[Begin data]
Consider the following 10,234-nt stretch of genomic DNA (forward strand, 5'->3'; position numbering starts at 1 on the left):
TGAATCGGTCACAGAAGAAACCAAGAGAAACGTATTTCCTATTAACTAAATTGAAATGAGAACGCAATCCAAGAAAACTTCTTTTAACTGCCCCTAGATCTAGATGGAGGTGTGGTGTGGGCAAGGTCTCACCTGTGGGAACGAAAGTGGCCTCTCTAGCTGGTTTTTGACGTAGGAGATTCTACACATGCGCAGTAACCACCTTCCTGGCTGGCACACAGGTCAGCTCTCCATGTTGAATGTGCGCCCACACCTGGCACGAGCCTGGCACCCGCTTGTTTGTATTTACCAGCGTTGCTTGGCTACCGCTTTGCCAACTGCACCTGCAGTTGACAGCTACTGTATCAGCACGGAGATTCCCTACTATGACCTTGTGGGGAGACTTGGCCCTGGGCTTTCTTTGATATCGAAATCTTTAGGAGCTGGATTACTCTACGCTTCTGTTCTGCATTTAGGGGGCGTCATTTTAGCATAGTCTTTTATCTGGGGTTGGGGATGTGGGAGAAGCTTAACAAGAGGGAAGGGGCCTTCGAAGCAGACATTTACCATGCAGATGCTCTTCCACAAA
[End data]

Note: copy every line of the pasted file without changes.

Consider the following 10,234-nt stretch of genomic DNA (forward strand, 5'->3'; position numbering starts at 1 on the left):
TGAATCGGTCACAGAAGAAACCAAGAGAAACGTATTTCCTATTAACTAAATTGAAATGAGAACGCAATCCAAGAAAACTTCTTTTAACTGCCCCTAGATCTAGATGGAGGTGTGGTGTGGGCAAGGTCTCACCTGTGGGAACGAAAGTGGCCTCTCTAGCTGGTTTTTGACGTAGGAGATTCTACACATGCGCAGTAACCACCTTCCTGGCTGGCACACAGGTCAGCTCTCCATGTTGAATGTGCGCCCACACCTGGCACGAGCCTGGCACCCGCTTGTTTGTATTTACCAGCGTTGCTTGGCTACCGCTTTGCCAACTGCACCTGCAGTTGACAGCTACTGTATCAGCACGGAGATTCCCTACTATGACCTTGTGGGGAGACTTGGCCCTGGGCTTTCTTTGATATCGAAATCTTTAGGAGCTGGATTACTCTACGCTTCTGTTCTGCATTTAGGGGGCGTCATTTTAGCATAGTCTTTTATCTGGGGTTGGGGATGTGGGAGAAGCTTAACAAGAGGGAAGGGGCCTTCGAAGCAGACATTTACCATGCAGATGCTCTTCCACAAA